Her Majesty Queen Elizabeth II delivered the annual Queen’s Speech Wednesday (May 27) making the launch of a new session for the UK Parliament. MPs gathered Wednesday morning at the House of Lords to hear the reading of the government’s upcoming agenda for the coming months. This year, the speech introduced 21 new bills, including a crucial piece of legislation that addresses B2B disputes.
The Enterprise Bill has been a long time coming for Prime Minister David Cameron’s Conservative government as businesses struggle to manage their cash flow, access working capital and get paid on-time by their large corporate suppliers.
The Queen’s Speech uttered just one phrase on the legislation: “Measures will also be introduced to reduce regulation on small businesses so they can create jobs.” It may not have gotten the most attention of Parliament’s upcoming efforts, but the Enterprise Bill has massive implications for the way small businesses operate in the UK.
Cutting The Red Tape
According to an official outline of the legislation introduced by the Queen, the Enterprise Bill aims to “cement the UK’s position as the best place in Europe to start and grow a business, by cutting red tape and making it easier for small businesses to resolve disputes quickly and easily.”
This cutting of the red tape will reportedly save SMEs at least £10 billion (about $15.3 million), a move that sees the establishment of the Extension of the Primary Authority scheme, which will streamline regulation and act as a mechanism for local regulators to provide advice on compliance to local businesses. Authorities will also be forced to increase their transparency to assure that their efforts are designed to address businesses’ needs.
This aspect of the bill complements the existing Deregulation Act 2015 but, according to reports, marks the first time that independent authorities will be required to contribute to these goals. According to the director general of the British Chamber of Commerce John Longworth, while the Enterprise Bill could make a “real difference” in this area, he argued that cutting the red tape for businesses may not be so straightforward.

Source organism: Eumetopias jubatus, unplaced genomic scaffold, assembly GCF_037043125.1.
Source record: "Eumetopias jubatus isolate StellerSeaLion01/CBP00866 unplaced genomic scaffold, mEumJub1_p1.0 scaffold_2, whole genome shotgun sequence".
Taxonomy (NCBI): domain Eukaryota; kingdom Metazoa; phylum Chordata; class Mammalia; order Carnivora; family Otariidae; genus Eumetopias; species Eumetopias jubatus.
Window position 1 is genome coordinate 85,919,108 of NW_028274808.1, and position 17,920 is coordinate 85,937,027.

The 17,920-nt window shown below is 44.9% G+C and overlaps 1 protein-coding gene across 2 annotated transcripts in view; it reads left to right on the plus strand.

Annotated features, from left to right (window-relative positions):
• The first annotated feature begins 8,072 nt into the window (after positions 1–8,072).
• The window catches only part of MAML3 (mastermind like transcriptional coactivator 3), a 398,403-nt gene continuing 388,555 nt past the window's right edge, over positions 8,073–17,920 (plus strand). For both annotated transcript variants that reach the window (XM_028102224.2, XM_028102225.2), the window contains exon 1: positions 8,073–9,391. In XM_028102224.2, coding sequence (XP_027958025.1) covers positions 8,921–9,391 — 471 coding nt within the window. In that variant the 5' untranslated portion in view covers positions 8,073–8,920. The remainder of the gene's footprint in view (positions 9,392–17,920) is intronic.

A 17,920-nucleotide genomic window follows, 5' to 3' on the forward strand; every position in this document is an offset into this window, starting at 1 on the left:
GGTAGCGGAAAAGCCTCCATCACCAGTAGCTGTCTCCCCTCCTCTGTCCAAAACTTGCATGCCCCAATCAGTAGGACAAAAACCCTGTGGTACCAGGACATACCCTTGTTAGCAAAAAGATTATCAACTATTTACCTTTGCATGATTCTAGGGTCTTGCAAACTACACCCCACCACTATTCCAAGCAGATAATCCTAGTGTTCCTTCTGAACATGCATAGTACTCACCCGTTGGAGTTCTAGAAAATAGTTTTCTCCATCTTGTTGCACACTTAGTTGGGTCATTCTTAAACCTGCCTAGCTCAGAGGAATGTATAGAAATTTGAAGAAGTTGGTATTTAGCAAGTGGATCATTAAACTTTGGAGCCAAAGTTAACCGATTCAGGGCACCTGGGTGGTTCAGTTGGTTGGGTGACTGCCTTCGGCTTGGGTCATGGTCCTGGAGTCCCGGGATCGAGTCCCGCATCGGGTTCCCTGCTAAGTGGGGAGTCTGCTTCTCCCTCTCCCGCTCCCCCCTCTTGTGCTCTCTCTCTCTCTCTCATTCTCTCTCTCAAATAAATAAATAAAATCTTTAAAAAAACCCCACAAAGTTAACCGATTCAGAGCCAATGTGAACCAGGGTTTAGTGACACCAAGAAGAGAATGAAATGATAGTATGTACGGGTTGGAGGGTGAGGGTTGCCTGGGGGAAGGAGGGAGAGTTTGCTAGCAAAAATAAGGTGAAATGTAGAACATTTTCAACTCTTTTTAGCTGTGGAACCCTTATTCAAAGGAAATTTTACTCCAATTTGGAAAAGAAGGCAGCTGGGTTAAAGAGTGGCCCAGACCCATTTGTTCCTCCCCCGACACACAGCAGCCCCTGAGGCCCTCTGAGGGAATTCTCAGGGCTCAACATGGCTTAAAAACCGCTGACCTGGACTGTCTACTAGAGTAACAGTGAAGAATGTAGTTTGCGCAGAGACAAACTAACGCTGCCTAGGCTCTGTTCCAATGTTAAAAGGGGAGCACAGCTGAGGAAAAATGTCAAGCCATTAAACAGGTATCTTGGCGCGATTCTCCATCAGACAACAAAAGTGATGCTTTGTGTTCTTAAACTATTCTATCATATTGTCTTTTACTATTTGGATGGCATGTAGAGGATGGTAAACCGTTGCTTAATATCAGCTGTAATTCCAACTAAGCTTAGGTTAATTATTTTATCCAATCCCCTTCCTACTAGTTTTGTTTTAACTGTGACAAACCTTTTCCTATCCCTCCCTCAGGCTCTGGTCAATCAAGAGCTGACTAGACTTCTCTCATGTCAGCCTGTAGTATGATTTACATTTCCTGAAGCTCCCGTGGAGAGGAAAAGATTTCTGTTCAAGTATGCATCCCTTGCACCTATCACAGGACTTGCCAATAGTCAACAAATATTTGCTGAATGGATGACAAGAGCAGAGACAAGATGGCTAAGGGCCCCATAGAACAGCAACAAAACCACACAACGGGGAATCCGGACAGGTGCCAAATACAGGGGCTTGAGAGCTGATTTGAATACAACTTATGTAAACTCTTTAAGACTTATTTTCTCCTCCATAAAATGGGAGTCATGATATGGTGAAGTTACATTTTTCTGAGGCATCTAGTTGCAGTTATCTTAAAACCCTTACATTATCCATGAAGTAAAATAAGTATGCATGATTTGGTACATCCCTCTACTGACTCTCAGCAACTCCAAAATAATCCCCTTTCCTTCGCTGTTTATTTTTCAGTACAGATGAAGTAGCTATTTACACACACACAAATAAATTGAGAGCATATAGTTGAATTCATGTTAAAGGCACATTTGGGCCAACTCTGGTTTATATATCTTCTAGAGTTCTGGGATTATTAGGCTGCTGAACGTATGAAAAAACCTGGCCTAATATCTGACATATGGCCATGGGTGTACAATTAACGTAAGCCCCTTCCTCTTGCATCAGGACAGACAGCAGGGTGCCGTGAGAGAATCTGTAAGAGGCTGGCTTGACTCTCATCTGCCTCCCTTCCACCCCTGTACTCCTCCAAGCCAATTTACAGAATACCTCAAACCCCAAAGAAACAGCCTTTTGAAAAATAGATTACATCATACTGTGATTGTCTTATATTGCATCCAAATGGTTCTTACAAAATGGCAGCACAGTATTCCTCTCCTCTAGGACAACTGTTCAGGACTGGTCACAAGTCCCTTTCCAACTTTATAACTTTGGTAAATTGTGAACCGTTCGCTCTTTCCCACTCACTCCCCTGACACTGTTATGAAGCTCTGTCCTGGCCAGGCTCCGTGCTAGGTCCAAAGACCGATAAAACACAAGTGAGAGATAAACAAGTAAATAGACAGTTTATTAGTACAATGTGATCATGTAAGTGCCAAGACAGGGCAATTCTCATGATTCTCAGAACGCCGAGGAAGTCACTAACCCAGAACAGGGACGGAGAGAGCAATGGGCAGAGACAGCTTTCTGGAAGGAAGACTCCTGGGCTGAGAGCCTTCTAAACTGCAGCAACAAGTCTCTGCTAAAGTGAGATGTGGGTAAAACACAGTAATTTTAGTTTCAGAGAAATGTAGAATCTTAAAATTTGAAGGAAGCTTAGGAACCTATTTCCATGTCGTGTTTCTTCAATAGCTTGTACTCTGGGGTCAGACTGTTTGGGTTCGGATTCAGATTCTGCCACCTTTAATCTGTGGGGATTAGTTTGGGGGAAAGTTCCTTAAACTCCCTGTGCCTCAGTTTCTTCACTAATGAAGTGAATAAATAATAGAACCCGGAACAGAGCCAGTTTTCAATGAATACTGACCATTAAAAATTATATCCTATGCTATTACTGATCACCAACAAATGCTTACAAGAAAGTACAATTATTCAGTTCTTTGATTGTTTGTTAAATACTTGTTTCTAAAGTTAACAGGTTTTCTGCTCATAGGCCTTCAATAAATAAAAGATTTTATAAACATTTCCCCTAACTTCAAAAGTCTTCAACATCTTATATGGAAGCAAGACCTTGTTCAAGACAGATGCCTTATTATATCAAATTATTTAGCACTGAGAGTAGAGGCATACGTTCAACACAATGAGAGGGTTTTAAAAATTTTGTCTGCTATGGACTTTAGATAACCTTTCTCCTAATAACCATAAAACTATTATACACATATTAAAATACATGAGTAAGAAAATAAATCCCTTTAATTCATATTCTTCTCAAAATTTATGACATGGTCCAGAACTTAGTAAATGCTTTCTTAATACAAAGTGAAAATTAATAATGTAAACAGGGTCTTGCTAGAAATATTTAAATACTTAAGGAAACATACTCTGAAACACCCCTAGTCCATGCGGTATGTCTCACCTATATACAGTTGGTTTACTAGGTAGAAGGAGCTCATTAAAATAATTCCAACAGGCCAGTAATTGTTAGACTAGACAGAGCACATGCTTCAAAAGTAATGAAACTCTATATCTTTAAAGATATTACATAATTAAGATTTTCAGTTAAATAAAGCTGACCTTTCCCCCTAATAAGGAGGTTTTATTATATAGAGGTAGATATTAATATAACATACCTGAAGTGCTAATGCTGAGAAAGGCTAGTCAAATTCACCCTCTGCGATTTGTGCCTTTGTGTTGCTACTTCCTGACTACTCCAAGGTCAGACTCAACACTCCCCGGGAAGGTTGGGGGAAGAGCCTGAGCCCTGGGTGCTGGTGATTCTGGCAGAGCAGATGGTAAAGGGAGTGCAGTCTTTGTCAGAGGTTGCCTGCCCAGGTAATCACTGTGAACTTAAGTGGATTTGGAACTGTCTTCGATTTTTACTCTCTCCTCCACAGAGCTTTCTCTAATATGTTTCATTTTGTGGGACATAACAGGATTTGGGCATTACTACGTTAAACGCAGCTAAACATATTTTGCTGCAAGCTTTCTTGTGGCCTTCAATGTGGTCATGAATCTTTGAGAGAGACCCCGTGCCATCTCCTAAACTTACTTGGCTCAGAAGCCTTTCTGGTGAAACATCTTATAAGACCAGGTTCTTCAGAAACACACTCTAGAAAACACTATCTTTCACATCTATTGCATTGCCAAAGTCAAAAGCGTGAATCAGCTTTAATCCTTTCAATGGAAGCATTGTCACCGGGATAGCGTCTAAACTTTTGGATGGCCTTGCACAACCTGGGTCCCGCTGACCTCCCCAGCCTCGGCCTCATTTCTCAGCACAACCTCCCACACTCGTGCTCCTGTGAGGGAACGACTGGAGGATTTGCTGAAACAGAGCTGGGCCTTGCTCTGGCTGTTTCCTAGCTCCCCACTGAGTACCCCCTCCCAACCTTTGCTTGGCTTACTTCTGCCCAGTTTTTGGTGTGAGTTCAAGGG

“As much of the costly regulator burdens are created by the EU, cutting red tape will be a challenge,” Longworth told Business Zone.
Getting Out Of Court
One of the most impactful aspects of the bill is a plan to encourage B2B companies to settle any business disputes they have out of court – especially issues involving late payments. According to officials, this will be achieved through the launch of the Small Business Coalition Service that will work to settle disputes between SMEs.
The effort will coexist with the existing Small Business, Enterprise and Employment Act 2015, as well as the much older Late Payments of Commercial Debts Act, which similarly explore a crackdown on late payments.
But even with this range of legislation, some experts say Parliament has not done enough to support the finances of small businesses, nor sufficiently clarified how this aspect of the legislation will work.
“The problem is always going to be awareness,” said Steven Renwick, who heads SME invoice automation software company Satago. “A large portion of small businesses aren’t even aware of the Late Payment of Commercial Debts Act, so how are they going to know this service is actually operated?”
Renwick added that he believes SME owners will likely be discouraged to report their large corporate buyers paying their invoices late, though said in an interview with BusinessZone that the Enterprise Act is a “decent attempt” at combating the issue.
Longworth, however, argued that the problem must be taken on by both authorities and the SMEs. “The government has a role to play in helping to alleviate both the cause and effect of late payment,” he said. “But to truly change the culture of late payment, we need to see a concerted effort from businesses themselves.”